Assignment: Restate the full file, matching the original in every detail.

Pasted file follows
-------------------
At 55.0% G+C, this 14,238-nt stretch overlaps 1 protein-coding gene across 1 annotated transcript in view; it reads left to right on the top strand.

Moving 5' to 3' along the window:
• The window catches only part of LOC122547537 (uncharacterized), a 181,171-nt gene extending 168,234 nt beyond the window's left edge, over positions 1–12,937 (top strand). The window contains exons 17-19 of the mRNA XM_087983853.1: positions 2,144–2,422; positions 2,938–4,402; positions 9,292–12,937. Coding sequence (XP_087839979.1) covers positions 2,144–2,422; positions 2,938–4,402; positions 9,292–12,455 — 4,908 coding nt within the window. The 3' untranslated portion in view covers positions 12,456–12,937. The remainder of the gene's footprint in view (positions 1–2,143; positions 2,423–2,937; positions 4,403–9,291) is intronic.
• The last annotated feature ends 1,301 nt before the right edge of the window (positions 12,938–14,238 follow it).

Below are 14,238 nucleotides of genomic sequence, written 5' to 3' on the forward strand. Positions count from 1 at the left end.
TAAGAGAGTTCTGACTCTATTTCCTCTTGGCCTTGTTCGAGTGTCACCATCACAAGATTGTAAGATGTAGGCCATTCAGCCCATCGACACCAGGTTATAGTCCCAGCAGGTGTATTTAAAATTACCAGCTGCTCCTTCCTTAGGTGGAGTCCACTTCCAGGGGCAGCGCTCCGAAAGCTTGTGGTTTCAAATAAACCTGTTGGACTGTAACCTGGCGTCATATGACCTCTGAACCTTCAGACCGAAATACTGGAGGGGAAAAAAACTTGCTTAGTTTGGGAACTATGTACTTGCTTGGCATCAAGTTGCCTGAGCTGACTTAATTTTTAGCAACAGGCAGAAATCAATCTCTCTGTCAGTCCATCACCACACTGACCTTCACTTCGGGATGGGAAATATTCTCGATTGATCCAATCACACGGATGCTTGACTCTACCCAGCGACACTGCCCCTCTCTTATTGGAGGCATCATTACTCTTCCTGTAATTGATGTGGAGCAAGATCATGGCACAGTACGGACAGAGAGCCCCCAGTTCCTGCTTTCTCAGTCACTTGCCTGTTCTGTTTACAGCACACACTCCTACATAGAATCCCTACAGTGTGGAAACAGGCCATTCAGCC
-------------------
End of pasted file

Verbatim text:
At 55.0% G+C, this 14,238-nt stretch overlaps 1 protein-coding gene across 1 annotated transcript in view; it reads left to right on the top strand.

Moving 5' to 3' along the window:
• The window catches only part of LOC122547537 (uncharacterized), a 181,171-nt gene extending 168,234 nt beyond the window's left edge, over positions 1–12,937 (top strand). The window contains exons 17-19 of the mRNA XM_087983853.1: positions 2,144–2,422; positions 2,938–4,402; positions 9,292–12,937. Coding sequence (XP_087839979.1) covers positions 2,144–2,422; positions 2,938–4,402; positions 9,292–12,455 — 4,908 coding nt within the window. The 3' untranslated portion in view covers positions 12,456–12,937. The remainder of the gene's footprint in view (positions 1–2,143; positions 2,423–2,937; positions 4,403–9,291) is intronic.
• The last annotated feature ends 1,301 nt before the right edge of the window (positions 12,938–14,238 follow it).

Below are 14,238 nucleotides of genomic sequence, written 5' to 3' on the forward strand. Positions count from 1 at the left end.
TAAGAGAGTTCTGACTCTATTTCCTCTTGGCCTTGTTCGAGTGTCACCATCACAAGATTGTAAGATGTAGGCCATTCAGCCCATCGACACCAGGTTATAGTCCCAGCAGGTGTATTTAAAATTACCAGCTGCTCCTTCCTTAGGTGGAGTCCACTTCCAGGGGCAGCGCTCCGAAAGCTTGTGGTTTCAAATAAACCTGTTGGACTGTAACCTGGCGTCATATGACCTCTGAACCTTCAGACCGAAATACTGGAGGGGAAAAAAACTTGCTTAGTTTGGGAACTATGTACTTGCTTGGCATCAAGTTGCCTGAGCTGACTTAATTTTTAGCAACAGGCAGAAATCAATCTCTCTGTCAGTCCATCACCACACTGACCTTCACTTCGGGATGGGAAATATTCTCGATTGATCCAATCACACGGATGCTTGACTCTACCCAGCGACACTGCCCCTCTCTTATTGGAGGCATCATTACTCTTCCTGTAATTGATGTGGAGCAAGATCATGGCACAGTACGGACAGAGAGCCCCCAGTTCCTGCTTTCTCAGTCACTTGCCTGTTCTGTTTACAGCACACACTCCTACATAGAATCCCTACAGTGTGGAAACAGGCCATTCAGCC